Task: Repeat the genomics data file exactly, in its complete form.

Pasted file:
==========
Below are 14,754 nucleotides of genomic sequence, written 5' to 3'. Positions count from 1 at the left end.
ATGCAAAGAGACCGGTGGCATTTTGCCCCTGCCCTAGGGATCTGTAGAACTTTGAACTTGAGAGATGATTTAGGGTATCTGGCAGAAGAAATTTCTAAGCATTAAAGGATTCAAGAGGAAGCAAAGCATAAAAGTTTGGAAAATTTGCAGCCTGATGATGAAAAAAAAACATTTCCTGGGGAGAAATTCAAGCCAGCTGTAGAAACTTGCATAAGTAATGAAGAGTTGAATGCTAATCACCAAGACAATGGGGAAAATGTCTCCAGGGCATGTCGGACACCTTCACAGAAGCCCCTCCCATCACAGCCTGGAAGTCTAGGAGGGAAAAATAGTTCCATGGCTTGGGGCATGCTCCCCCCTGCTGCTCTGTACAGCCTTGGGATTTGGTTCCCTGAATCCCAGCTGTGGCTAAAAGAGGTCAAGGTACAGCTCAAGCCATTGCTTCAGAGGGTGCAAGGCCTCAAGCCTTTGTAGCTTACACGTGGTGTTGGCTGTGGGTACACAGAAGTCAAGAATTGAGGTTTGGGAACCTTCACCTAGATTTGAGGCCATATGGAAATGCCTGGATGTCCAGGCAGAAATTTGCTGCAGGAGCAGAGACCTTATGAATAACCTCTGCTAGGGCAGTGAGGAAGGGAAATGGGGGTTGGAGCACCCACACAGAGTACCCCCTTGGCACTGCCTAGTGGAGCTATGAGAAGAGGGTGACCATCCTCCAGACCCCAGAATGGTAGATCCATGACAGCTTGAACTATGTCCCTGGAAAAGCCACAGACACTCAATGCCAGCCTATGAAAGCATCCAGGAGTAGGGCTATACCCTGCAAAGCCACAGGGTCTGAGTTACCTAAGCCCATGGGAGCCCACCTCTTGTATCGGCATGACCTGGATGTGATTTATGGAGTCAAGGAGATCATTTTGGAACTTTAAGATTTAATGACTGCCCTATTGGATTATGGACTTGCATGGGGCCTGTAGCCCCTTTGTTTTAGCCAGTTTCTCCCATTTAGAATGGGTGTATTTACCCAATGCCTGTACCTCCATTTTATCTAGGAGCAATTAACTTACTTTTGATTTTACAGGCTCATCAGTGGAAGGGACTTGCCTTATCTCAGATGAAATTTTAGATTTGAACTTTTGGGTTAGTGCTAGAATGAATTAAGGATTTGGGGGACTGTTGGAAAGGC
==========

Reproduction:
Below are 14,754 nucleotides of genomic sequence, written 5' to 3'. Positions count from 1 at the left end.
ATGCAAAGAGACCGGTGGCATTTTGCCCCTGCCCTAGGGATCTGTAGAACTTTGAACTTGAGAGATGATTTAGGGTATCTGGCAGAAGAAATTTCTAAGCATTAAAGGATTCAAGAGGAAGCAAAGCATAAAAGTTTGGAAAATTTGCAGCCTGATGATGAAAAAAAAACATTTCCTGGGGAGAAATTCAAGCCAGCTGTAGAAACTTGCATAAGTAATGAAGAGTTGAATGCTAATCACCAAGACAATGGGGAAAATGTCTCCAGGGCATGTCGGACACCTTCACAGAAGCCCCTCCCATCACAGCCTGGAAGTCTAGGAGGGAAAAATAGTTCCATGGCTTGGGGCATGCTCCCCCCTGCTGCTCTGTACAGCCTTGGGATTTGGTTCCCTGAATCCCAGCTGTGGCTAAAAGAGGTCAAGGTACAGCTCAAGCCATTGCTTCAGAGGGTGCAAGGCCTCAAGCCTTTGTAGCTTACACGTGGTGTTGGCTGTGGGTACACAGAAGTCAAGAATTGAGGTTTGGGAACCTTCACCTAGATTTGAGGCCATATGGAAATGCCTGGATGTCCAGGCAGAAATTTGCTGCAGGAGCAGAGACCTTATGAATAACCTCTGCTAGGGCAGTGAGGAAGGGAAATGGGGGTTGGAGCACCCACACAGAGTACCCCCTTGGCACTGCCTAGTGGAGCTATGAGAAGAGGGTGACCATCCTCCAGACCCCAGAATGGTAGATCCATGACAGCTTGAACTATGTCCCTGGAAAAGCCACAGACACTCAATGCCAGCCTATGAAAGCATCCAGGAGTAGGGCTATACCCTGCAAAGCCACAGGGTCTGAGTTACCTAAGCCCATGGGAGCCCACCTCTTGTATCGGCATGACCTGGATGTGATTTATGGAGTCAAGGAGATCATTTTGGAACTTTAAGATTTAATGACTGCCCTATTGGATTATGGACTTGCATGGGGCCTGTAGCCCCTTTGTTTTAGCCAGTTTCTCCCATTTAGAATGGGTGTATTTACCCAATGCCTGTACCTCCATTTTATCTAGGAGCAATTAACTTACTTTTGATTTTACAGGCTCATCAGTGGAAGGGACTTGCCTTATCTCAGATGAAATTTTAGATTTGAACTTTTGGGTTAGTGCTAGAATGAATTAAGGATTTGGGGGACTGTTGGAAAGGC